Methodology for SSB and Abandonment Data Collection

The California Department of Social Services (CDSS) collects data for infants that are safely surrendered (infants who do not survive abandonment – “abandoned deceased infants” and those infants who do survive abandonment – “abandoned surviving infants.”) This data is collected by CDSS using the methods below.

Safely Surrendered Babies

CDSS gathers information on safely surrendered babies by conducting quarterly reviews of referrals and cases queried from the Child Welfare Services Case Management System (CWS/CMS) database, which indicate that a child was safely surrendered. Pursuant to the SSB Law, a safely surrendered baby is defined by the following criteria:

  • 72 hours of age or younger, AND
  • voluntarily surrendered by a parent or an individual with lawful custody, AND
  • surrendered to personnel on duty at a designated safe-surrender site.

CDSS reviews these case records to verify that, for each safely surrendered baby, the circumstances and procedures described are consistent with the statutory definitions and requirements of the SSB Law. County Child Welfare Service (CWS) agencies also report safely surrendered babies directly to CDSS by submitting the State of California (SOC) 880 form. This procedure serves as cross-check for data queried from the CWS/CMS database.

Abandoned Deceased Infants

For purposes of monitoring the effectiveness of the SSB Law and tracking the number of abandoned deceased infants, CDSS conducts quarterly reviews of referrals and cases from the CWS/CMS database which indicate parental absence or abandonment of a child one year of age or younger, as well as the death of the child. CDSS also obtains data on abandoned deceased infants from the California Department of Public Health (CDPH), Inter-Agency Council on Child Abuse and Neglect (ICAN), and child fatality cases reported to the state pursuant to Senate Bill 39 (Migden, Chapter 468, Statutes of 2007). The data on abandoned deceased infants in this report includes children who meet the following criteria:

  • one year of age or younger, AND
  • killed (e.g., asphyxiated, stabbed, etc.) and abandoned in a public location (e.g., dumpster, alley, rail yard, residence steps, stairwell, ocean, etc.) or a private location (e.g., private residence closet, bathtub, wastebasket, etc.), OR
  • died from abandonment (e.g., dehydration, hyper/hypothermia, etc.) in a public or private location.
Abandoned Surviving Infants

For the purposes of monitoring the effectiveness of the SSB Law and tracking the number of abandoned surviving infants, CDSS conducts quarterly reviews of referrals and cases from the CWS/CMS database which indicate parental absence or abandonment of a child one year of age or younger and the child is still alive. The data on abandoned surviving infants in this report from calendar years (CYs) 2007 to 2013 includes children who meet the following criteria:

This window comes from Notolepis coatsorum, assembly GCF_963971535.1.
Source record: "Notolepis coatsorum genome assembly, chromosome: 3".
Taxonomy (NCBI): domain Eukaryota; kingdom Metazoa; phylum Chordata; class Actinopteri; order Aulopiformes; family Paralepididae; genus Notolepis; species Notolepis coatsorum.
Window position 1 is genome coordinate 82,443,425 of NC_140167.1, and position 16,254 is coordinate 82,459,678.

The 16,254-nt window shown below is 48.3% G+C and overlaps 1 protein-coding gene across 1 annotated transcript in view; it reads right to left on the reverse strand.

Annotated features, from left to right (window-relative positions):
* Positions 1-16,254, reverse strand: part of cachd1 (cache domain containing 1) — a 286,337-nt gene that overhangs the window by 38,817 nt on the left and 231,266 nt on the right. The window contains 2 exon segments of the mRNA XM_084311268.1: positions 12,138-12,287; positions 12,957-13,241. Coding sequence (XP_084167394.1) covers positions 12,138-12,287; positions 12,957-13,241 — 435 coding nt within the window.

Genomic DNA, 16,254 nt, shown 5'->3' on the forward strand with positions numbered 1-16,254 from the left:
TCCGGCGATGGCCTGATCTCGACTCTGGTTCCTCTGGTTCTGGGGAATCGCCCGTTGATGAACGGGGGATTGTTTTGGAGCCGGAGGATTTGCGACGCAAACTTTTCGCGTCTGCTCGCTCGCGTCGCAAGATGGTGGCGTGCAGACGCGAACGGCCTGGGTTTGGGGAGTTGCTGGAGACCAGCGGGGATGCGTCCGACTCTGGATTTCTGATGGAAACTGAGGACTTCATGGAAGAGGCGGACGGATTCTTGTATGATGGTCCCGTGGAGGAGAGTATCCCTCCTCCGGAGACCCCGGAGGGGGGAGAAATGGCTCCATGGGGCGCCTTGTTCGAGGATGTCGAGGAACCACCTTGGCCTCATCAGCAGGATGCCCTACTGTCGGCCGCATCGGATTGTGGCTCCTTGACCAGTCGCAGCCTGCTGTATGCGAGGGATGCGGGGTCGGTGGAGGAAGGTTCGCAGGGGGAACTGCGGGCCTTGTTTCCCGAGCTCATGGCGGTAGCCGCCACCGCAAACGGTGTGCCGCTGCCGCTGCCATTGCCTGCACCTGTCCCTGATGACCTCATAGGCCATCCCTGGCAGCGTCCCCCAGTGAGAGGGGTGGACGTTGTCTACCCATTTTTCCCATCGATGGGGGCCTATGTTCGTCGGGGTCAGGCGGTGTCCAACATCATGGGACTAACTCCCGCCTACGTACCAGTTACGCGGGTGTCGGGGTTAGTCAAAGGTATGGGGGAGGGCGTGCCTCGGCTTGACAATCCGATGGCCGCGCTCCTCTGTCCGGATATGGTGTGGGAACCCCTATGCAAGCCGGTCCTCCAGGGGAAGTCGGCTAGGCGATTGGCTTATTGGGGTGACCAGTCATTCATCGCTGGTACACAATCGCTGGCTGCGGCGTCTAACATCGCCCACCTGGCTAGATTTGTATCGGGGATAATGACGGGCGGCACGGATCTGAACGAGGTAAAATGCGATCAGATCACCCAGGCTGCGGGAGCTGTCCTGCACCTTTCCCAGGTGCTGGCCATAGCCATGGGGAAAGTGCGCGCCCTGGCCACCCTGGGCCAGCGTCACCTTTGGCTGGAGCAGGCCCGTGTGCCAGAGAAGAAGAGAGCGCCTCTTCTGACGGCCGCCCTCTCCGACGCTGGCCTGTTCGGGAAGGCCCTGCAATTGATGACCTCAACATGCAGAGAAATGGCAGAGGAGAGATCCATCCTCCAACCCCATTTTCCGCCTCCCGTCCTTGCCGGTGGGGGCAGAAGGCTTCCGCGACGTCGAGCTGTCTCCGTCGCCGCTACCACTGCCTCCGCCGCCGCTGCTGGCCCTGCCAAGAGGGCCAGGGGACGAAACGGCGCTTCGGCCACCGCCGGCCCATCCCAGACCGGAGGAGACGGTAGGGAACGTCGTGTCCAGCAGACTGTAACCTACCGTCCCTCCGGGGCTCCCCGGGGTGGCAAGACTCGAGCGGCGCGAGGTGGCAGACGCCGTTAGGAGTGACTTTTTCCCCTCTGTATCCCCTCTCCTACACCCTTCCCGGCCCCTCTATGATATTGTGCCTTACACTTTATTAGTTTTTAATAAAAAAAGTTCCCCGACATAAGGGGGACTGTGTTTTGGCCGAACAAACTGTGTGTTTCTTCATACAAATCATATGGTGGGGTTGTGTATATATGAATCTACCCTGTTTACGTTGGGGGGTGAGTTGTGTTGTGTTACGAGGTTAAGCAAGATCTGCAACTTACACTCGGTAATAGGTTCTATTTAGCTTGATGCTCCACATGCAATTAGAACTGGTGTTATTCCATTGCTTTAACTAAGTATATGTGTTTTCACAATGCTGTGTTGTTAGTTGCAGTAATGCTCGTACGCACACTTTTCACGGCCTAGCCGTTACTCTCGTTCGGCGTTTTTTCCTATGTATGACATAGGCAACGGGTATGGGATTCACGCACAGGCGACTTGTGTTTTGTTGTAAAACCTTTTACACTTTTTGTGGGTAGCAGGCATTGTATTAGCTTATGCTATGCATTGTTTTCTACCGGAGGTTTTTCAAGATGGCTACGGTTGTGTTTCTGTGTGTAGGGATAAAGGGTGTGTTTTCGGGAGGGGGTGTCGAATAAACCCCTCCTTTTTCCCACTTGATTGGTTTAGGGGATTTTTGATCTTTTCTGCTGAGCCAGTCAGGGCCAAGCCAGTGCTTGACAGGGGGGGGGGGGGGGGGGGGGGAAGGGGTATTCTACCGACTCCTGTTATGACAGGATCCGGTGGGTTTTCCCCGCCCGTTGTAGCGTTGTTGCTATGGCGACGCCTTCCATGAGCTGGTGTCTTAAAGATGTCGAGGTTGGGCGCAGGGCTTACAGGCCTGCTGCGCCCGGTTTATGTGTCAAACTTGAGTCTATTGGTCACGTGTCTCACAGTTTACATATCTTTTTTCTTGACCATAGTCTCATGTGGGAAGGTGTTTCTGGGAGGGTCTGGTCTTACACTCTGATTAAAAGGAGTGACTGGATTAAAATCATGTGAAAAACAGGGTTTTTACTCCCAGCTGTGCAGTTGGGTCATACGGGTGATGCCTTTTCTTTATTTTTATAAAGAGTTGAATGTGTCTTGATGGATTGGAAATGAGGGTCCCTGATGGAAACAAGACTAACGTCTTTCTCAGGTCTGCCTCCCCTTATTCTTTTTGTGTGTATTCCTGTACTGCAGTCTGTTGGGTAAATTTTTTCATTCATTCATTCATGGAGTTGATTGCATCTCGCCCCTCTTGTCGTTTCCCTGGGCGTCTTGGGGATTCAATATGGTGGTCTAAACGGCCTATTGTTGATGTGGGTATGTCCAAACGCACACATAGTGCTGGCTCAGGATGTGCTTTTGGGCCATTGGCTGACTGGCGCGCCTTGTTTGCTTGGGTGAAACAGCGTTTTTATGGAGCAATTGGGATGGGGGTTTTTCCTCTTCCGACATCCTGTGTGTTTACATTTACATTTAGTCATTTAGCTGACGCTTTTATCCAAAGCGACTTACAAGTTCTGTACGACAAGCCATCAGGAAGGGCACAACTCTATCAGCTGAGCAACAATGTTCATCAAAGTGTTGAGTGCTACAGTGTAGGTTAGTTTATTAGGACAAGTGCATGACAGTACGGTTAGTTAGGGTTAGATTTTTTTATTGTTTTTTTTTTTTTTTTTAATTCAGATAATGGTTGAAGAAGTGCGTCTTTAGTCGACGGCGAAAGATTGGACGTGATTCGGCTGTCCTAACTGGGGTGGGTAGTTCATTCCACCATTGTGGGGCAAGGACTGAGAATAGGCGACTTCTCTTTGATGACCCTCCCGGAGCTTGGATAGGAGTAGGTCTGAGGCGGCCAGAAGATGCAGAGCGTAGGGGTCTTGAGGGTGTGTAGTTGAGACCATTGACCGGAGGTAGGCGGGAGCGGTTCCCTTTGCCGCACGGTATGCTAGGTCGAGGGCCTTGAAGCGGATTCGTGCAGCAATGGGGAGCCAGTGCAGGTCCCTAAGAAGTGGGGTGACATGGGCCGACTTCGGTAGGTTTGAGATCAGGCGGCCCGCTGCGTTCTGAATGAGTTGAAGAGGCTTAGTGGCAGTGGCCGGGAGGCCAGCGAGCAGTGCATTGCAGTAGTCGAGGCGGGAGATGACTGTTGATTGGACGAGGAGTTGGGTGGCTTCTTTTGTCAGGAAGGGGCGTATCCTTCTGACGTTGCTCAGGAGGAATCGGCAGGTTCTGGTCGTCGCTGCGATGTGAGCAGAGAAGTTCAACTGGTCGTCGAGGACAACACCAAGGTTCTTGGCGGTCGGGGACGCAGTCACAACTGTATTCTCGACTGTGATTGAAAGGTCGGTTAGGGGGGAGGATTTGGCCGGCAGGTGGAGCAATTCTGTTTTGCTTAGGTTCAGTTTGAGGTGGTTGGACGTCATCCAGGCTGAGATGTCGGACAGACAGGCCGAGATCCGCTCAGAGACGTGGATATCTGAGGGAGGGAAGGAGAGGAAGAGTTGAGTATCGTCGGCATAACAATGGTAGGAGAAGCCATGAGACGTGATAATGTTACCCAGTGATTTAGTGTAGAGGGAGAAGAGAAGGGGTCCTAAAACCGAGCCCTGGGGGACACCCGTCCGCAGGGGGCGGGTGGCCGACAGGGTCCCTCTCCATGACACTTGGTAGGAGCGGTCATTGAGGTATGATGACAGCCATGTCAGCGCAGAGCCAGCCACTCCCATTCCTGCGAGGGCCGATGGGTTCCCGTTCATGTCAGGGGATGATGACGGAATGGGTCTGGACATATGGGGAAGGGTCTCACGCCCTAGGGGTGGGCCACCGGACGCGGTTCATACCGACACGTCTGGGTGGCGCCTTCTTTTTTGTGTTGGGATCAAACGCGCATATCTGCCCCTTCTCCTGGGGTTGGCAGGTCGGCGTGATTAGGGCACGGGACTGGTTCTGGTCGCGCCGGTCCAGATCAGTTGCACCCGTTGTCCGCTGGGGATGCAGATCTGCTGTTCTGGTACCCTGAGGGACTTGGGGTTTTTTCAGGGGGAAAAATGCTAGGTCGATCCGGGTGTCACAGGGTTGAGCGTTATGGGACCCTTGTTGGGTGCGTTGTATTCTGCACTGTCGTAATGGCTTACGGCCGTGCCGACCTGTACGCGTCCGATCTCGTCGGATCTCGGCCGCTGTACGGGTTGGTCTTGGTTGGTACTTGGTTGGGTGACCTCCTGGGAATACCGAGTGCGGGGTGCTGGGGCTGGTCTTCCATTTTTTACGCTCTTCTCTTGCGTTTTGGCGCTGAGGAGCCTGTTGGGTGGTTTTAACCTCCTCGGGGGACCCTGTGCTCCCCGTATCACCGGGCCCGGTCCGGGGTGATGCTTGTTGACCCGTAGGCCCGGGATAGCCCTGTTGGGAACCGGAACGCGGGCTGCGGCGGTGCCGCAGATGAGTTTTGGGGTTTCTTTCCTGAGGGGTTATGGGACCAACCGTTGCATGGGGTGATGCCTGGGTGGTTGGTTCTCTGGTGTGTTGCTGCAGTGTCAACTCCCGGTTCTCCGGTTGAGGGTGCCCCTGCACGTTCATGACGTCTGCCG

• one year of age or younger, AND
  • abandoned in a public or private location, AND
  • survive the abandonment

Excluded from data collection are the following cases:

  • Infants “abandoned” in the care of persons, even those who are strangers to the parent
  • Infants left in hospitals after birth by mothers who fail to make plans for their care

Note: These infants are excluded because infants left in the care of persons, including strangers or hospital staff, do not reflect the potentially fatal level of risk that the SSB Law was implemented to prevent.

Prior to 2007, CDSS data collection included infants who were abandoned into the care of other persons or left in hospitals by mothers who failed to make plans for their care. For example, CDSS previously included cases in which an infant was left in the care of friends or relatives for an extended period of time without provisions for support, because infants in such cases would be documented in the CWS/CMS database with “abandonment” as an allegation and/or reason for intervention.

During 2008, CDSS convened a multidisciplinary SSB workgroup, which included representatives from CDPH, county CWS agencies, the Administrative Office of the Courts, and Project Cuddle from Los Angeles. Through the multidisciplinary workgroup, concerns were raised that tracking data on children “abandoned” into the care of friends or relatives was overly broad and did not allow for monitoring the effectiveness of a law that was implemented to prevent, for example, infants discovered alive in dumpsters or alleyways, infant deaths due to asphyxiation or stabbing prior to abandonment, or infant deaths from exposure and/or malnutrition after being abandoned. Starting with its 2008 review of the prior year’s data (CY 2007), CDSS began analyzing abandonment data under a more refined lens, which excluded infants abandoned into the care of other persons, in order to better identify those fatal and/or potentially fatal child abandonment cases which may have been prevented if the parent or guardian in those cases would have surrendered the infants under the provisions of the SSB Law.